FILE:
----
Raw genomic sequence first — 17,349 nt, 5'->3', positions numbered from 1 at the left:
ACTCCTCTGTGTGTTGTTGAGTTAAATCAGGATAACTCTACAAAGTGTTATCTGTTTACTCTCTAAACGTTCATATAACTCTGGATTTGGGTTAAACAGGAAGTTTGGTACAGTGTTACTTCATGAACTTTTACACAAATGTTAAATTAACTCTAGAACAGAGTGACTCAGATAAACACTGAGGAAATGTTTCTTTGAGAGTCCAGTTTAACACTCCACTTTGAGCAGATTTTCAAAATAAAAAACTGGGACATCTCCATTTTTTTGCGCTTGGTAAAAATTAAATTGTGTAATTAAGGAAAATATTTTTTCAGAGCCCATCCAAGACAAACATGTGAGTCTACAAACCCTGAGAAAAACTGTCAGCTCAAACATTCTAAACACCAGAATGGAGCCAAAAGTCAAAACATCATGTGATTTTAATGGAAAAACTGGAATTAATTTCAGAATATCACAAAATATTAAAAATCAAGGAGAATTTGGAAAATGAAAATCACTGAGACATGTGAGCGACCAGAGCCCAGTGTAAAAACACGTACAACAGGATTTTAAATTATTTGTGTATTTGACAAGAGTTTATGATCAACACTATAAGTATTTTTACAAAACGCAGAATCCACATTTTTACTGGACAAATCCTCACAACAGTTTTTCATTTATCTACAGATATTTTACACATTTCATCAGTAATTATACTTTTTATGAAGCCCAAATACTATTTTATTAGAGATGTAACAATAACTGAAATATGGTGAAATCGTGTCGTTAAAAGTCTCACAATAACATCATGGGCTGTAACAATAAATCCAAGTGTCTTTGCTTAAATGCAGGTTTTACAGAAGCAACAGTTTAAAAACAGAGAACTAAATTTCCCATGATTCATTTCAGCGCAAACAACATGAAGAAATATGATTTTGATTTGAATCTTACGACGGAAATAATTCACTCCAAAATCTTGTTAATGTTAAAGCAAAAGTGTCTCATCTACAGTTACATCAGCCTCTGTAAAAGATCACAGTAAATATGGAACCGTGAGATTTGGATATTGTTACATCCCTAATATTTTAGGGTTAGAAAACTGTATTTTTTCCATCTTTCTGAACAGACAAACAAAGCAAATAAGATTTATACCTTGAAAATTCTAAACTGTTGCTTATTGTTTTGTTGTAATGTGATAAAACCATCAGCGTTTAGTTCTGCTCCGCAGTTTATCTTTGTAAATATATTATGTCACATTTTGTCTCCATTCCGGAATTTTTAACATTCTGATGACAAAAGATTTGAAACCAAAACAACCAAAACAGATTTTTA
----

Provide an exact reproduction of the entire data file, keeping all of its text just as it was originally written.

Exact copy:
Raw genomic sequence first — 17,349 nt, 5'->3', positions numbered from 1 at the left:
ACTCCTCTGTGTGTTGTTGAGTTAAATCAGGATAACTCTACAAAGTGTTATCTGTTTACTCTCTAAACGTTCATATAACTCTGGATTTGGGTTAAACAGGAAGTTTGGTACAGTGTTACTTCATGAACTTTTACACAAATGTTAAATTAACTCTAGAACAGAGTGACTCAGATAAACACTGAGGAAATGTTTCTTTGAGAGTCCAGTTTAACACTCCACTTTGAGCAGATTTTCAAAATAAAAAACTGGGACATCTCCATTTTTTTGCGCTTGGTAAAAATTAAATTGTGTAATTAAGGAAAATATTTTTTCAGAGCCCATCCAAGACAAACATGTGAGTCTACAAACCCTGAGAAAAACTGTCAGCTCAAACATTCTAAACACCAGAATGGAGCCAAAAGTCAAAACATCATGTGATTTTAATGGAAAAACTGGAATTAATTTCAGAATATCACAAAATATTAAAAATCAAGGAGAATTTGGAAAATGAAAATCACTGAGACATGTGAGCGACCAGAGCCCAGTGTAAAAACACGTACAACAGGATTTTAAATTATTTGTGTATTTGACAAGAGTTTATGATCAACACTATAAGTATTTTTACAAAACGCAGAATCCACATTTTTACTGGACAAATCCTCACAACAGTTTTTCATTTATCTACAGATATTTTACACATTTCATCAGTAATTATACTTTTTATGAAGCCCAAATACTATTTTATTAGAGATGTAACAATAACTGAAATATGGTGAAATCGTGTCGTTAAAAGTCTCACAATAACATCATGGGCTGTAACAATAAATCCAAGTGTCTTTGCTTAAATGCAGGTTTTACAGAAGCAACAGTTTAAAAACAGAGAACTAAATTTCCCATGATTCATTTCAGCGCAAACAACATGAAGAAATATGATTTTGATTTGAATCTTACGACGGAAATAATTCACTCCAAAATCTTGTTAATGTTAAAGCAAAAGTGTCTCATCTACAGTTACATCAGCCTCTGTAAAAGATCACAGTAAATATGGAACCGTGAGATTTGGATATTGTTACATCCCTAATATTTTAGGGTTAGAAAACTGTATTTTTTCCATCTTTCTGAACAGACAAACAAAGCAAATAAGATTTATACCTTGAAAATTCTAAACTGTTGCTTATTGTTTTGTTGTAATGTGATAAAACCATCAGCGTTTAGTTCTGCTCCGCAGTTTATCTTTGTAAATATATTATGTCACATTTTGTCTCCATTCCGGAATTTTTAACATTCTGATGACAAAAGATTTGAAACCAAAACAACCAAAACAGATTTTTA